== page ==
When was the last investigative piece directed at the liberal left? Guys, there might be a liberal congressman in this Fifth Congressional district, but if you look around, the majority right has installed it's representatives in the seats that are in control, and matter.
Your readership has turned its back on your liberal outlook on life. They don't think that the government has the responsibility to support them. They don't think the government has the responsibility to supply healthcare. They don't think that the government has the responsibility to feed and house them. They don't think the government should give its permission to kill unborn babies.
Wake up guys. The folks who've monetarily supported your rag has said "No more". Your product is no longer needed.. You've damaged this great city and nation enough! You might find success over in Greece, Russia, or possibly in the southern Americas. I hate to see anyone lose a family supporting job, but you guys did nothing to strengthen America. BTW, are their any veterans on your staff?

By: Yenzie on 8/9/13 at 8:19

There's more:
Newspapers not only inform a community, they help create community--in many different ways.
But most importantly, perhaps, in an age of "The Big Sort," when cities are becoming increasingly Blue and collar counties are becoming increasingly Red, papers help provide some oversight and accountability to fill the void left by real political competition. Davidson County is now solidly blue--as blue as Massachusetts if the last presidential election results are any indicator. "The Tennessean" is just as blue. And there's the problem. Blue papers are unlikely to hold Democrat politicians and judges to account, just as Red papers are unlikely to dig into the shenanigans of Republican lawmakers. Every solidly Blue city needs a Red(ish) or fiercely independent paper, just as every solidly Red county needs the opposite. Otherwise you wind up with political machines that do as they please and get away with it. When any city becomes so lopsidedly Blue (or Red) that it can't support some sort of local news outlet with a critical political viewpoint, it spells trouble.

By: codyle on 8/9/13 at 8:22

It is a sad day for all of us. You will be missed. Thanks for putting out a first rate product. I will miss all of the bantering back and forth in the comment sections and the stories that other publications chose not to bother themselves with. I always looked forward to reading the CP. You were the danish to my morning coffee and a good friend. I am sorry to see you go. Best of luck to all of you as you close this door to walk through others that will open for you.

By: Loner on 8/9/13 at 8:37

I left this comment here:


I think that it fits here as well:

By: Loner on 8/9/13 at 8:02

Excellent commentary, JR Lind....thought-provoking and well-written.

The demise of "dead tree" newspapers is not altogether a bad thing, IMO; it's got to be good for the environment.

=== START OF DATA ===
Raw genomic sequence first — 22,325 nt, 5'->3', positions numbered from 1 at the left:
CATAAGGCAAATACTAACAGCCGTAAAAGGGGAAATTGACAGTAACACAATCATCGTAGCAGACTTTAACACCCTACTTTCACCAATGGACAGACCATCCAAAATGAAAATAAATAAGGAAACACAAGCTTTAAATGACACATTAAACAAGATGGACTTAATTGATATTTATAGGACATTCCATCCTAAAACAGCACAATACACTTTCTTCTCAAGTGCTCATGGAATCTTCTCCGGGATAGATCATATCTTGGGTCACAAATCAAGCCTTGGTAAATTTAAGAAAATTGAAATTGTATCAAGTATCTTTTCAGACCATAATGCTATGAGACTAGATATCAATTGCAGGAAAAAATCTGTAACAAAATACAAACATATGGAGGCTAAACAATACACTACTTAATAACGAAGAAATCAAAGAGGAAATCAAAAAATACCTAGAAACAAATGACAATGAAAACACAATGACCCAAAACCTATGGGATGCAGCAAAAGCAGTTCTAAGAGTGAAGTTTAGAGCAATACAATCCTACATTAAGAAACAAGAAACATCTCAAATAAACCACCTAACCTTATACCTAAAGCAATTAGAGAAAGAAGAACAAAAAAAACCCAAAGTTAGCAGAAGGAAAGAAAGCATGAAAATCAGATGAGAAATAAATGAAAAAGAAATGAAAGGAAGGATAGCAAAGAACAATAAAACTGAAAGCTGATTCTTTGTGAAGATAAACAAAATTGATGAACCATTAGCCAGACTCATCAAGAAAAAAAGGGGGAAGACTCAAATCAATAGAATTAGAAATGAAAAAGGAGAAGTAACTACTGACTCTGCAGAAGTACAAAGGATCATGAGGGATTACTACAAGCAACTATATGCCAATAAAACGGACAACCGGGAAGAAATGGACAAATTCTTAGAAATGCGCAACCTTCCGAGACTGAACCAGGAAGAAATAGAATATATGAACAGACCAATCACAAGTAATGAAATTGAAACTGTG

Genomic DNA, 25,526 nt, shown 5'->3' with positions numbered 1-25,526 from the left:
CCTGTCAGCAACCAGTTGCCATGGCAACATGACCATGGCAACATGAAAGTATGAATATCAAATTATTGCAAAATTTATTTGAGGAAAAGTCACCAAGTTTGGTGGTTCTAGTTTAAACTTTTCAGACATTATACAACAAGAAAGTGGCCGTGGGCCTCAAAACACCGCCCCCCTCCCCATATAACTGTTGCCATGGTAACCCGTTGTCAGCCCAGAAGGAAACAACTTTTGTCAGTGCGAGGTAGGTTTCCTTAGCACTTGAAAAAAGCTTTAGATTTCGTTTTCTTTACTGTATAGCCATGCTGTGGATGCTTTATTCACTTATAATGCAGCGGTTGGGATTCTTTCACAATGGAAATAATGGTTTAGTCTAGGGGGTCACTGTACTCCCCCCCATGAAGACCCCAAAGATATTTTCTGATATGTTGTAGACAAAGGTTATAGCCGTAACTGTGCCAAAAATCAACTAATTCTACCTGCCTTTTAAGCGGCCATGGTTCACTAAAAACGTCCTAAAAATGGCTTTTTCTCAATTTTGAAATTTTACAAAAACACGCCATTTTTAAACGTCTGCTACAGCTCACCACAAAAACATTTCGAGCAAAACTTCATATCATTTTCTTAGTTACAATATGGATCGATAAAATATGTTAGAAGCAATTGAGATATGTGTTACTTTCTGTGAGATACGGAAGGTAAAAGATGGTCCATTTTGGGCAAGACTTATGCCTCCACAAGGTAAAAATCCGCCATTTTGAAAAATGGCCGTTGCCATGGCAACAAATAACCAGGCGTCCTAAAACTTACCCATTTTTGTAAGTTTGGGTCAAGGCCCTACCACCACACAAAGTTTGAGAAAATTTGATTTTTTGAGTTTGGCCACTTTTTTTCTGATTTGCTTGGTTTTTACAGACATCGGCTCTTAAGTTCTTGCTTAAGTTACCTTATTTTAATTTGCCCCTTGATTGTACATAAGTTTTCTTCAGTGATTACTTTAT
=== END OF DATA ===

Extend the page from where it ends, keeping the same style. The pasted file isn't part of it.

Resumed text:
Some newspapers will fail to evolve to the rapidly changing media and cultural environments; others will adapt to the new paradigm and prosper.....apparently, the Nashville City Paper falls into the former, not the latter category.

Any newspaper that relies upon advertising revenues to survive has already compromised its editorial integrity to some degree....nobody wants to bite the hand that feeds them. Conflicts of interest are naturally going to occur.

As for the idea of a benevolent hero riding in on a white horse, to save Nashville's newspapers from extinction, be careful of what you wish for....sometimes these "benevolent" saviors turn out to be self-serving scoundrels and /or closed-minded ideologues.

Maybe, something will rise from the smoke and ash, Phoenix-like, to replace the defunct newspapers....in a free society, where there is a demand, someone will supply the service and/or the product.

Although I live in Spencerport, NY, I have posted on the NCP for several years; so, I will greatly miss this online site and its posting community....this was my link to Music City and the Volunteer state....I am truly saddened by the loss of the Nashville City Paper.

By: Loner on 8/9/13 at 8:54

Food for thought from a modern-day prophet:

Our Age of Anxiety is, in great part, the result of trying to do today's job with yesterday's tools and yesterday's concepts.

The new electronic independence re-creates the world in the image of a global village.

As technology advances, it reverses the characteristics of every situation again and again. The age of automation is going to be the age of 'do it yourself.'

Societies have always been shaped more by the nature of the media by which men communicate than by the content of the communication.

The medium is the message.

Marshall McLuhan



By: jonw on 8/9/13 at 9:02

wasaw, I think you were entirely too tough on The City Paper. I am about as conservative as they come. When comparing this paper with their competition, & news media in general, lt stacked up very well.

By: Paula lovell on 8/9/13 at 9:04

I have enjoyed The City Paper since the day it was first published. Whether I agreed or not with every position, I greatly appreciated the voice in Nashville. You will be missed.

By: capt4chris on 8/9/13 at 9:31

I've been reading the NCP since I moved to Nashville about 10 years ago. Thank you for all the hard work everyone has done over the years. I hope everyone lands on their feet.

Please preserve all the articles in some way for archive purposes. I know there are articles that I'd still like to reference in the years to come!

By: pswindle on 8/9/13 at 12:07

Thanks for a great run. I'll miss the paper. I learned something everyday by reading the NCP, and the posts of thinking individuals.

By: airvols on 8/9/13 at 12:36